LAST AUGUST, I WAS WALKING the Brooklyn Heights Promenade with my then three-year-old son, when he paused in front of a plaque showing the Manhattan skyline as it was, with the twin towers intact. Someone had hung an inexpensive wreath around the plaque that caught his attention. What’s this for? he asked. I could have said, I don’t know, but I realized the 10-year anniversary of 9/11 was weeks away. I wanted him to hear something about it from me first, not a classmate or a teacher.
It is in memory of those towers, I said. There was a terrible fire, and they fell down. Were there people in them? he asked. Yes, I said. Did they die? Yes, I said. Why didn’t they send the fire trucks? They did send the fire trucks, but they couldn’t help. The fire was too big. He was quiet for a moment, and I questioned my parental judgment in telling him even this limited account.
Then he said: Superman should have come to help the firemen. Superman could have saved the people. And he kept walking.
Remembering the conversation later, I realized Superman was designed to do just that. Superman always catches the falling man, fights enemies, pushes the toppling building back into place. Comic books are suffused with sadness (what could be more shocking to a child than the Batman origin story?), but children look to superheroes to transcend their own limitations and those of the world around them. In this instance, Superman eased my son’s fear when he learned that even firemen were mortal; Superman became the metaphorical safe place. And Superman saved me, too, from fear that I had traumatized my son.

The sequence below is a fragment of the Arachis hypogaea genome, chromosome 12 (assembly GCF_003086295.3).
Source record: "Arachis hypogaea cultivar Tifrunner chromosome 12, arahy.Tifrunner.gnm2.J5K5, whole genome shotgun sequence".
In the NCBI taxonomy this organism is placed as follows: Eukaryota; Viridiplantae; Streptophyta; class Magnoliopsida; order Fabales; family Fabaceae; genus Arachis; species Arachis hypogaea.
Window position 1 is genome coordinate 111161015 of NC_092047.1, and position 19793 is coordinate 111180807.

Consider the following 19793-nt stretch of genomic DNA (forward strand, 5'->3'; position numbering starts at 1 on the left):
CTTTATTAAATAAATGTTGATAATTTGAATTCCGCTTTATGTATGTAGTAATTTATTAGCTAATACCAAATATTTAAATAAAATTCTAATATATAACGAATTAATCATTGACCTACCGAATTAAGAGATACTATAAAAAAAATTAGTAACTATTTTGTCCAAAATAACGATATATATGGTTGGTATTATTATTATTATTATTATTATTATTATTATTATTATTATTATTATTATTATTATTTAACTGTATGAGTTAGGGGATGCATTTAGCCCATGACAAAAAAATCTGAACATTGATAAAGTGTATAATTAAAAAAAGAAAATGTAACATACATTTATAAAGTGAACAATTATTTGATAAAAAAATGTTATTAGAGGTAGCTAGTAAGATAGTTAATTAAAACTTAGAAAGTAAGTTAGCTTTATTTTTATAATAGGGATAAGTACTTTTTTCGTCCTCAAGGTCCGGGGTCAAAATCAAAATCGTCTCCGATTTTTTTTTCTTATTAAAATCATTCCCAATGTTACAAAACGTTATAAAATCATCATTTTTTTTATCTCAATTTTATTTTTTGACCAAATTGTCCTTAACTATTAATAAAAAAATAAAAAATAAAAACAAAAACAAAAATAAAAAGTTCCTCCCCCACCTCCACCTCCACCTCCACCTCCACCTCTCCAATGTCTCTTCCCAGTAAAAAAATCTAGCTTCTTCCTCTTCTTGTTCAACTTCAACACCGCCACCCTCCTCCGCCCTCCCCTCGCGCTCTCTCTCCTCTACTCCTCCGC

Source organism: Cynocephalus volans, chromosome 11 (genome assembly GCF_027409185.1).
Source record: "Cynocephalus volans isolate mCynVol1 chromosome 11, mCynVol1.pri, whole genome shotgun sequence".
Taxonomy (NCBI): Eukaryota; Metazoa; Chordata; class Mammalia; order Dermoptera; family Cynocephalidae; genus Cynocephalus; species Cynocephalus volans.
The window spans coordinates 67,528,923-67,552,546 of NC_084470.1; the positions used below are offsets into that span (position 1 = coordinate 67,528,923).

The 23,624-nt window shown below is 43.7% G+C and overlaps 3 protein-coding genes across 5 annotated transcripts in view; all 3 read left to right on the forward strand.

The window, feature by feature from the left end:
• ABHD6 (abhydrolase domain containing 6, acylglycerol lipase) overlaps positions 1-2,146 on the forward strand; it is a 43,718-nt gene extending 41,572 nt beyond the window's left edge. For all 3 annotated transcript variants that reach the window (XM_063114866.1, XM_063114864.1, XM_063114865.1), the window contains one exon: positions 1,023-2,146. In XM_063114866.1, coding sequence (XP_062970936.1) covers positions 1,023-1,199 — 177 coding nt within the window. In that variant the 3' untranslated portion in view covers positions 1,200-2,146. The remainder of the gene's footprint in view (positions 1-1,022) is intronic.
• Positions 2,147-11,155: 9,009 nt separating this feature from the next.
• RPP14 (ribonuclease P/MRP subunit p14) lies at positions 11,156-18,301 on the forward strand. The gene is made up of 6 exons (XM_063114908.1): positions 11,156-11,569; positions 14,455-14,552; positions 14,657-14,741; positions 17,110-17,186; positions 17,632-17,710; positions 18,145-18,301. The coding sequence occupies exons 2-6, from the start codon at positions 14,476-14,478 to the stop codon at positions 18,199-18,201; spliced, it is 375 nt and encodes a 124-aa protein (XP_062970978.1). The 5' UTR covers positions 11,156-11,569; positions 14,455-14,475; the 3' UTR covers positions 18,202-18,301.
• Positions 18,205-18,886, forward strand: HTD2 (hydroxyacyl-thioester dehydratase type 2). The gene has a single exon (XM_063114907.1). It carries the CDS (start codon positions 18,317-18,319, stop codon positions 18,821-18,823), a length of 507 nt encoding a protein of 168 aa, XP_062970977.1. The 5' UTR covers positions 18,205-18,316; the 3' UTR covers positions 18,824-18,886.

I had not thought about that day on the promenade in months, until a visit this summer to the Museum of Modern Art’s exhibit Century of the Child: Growing By Design, 1900 – 2000 (through November 5, 2012) brought it back. The exhibition and its catalog, organized and edited by MoMA curator Juliet Kinchin and curatorial assistant Aidan O’Connor, use design for children as a jumping-off point for a discussion of many of modernism’s larger themes: education, health, consumerism, war, and the role of women in the work place. The exhibition and catalog both follow a rough chronology from the beginning of the twentieth century, when progressive circles focused on the education, dress and health of children as means of developing modern men and women, to the present day, when such concerns recur in design for the developing world. (The “crisis” for first world children, as the catalog notes, now comes from too much food, medication and, especially electronic, toys.)
Despite the utopian bent of the exhibition’s opening galleries, where building blocks and linen smocks rule, as one moves through Century of the Child, there is a certain melancholic undertow. Toys, schools, books, films, and playgrounds reveal themselves in turn as vehicles of adult propaganda or coping mechanisms to paper over trauma. The show makes clear that design responds to needs, but it also fills different kinds of voids. Many of the artifacts on display seem to have been designed as much to save adults from the workaday, violent, consumerist realities of the twentieth century as they were for child’s play.
The first glass case you see as you enter ...read more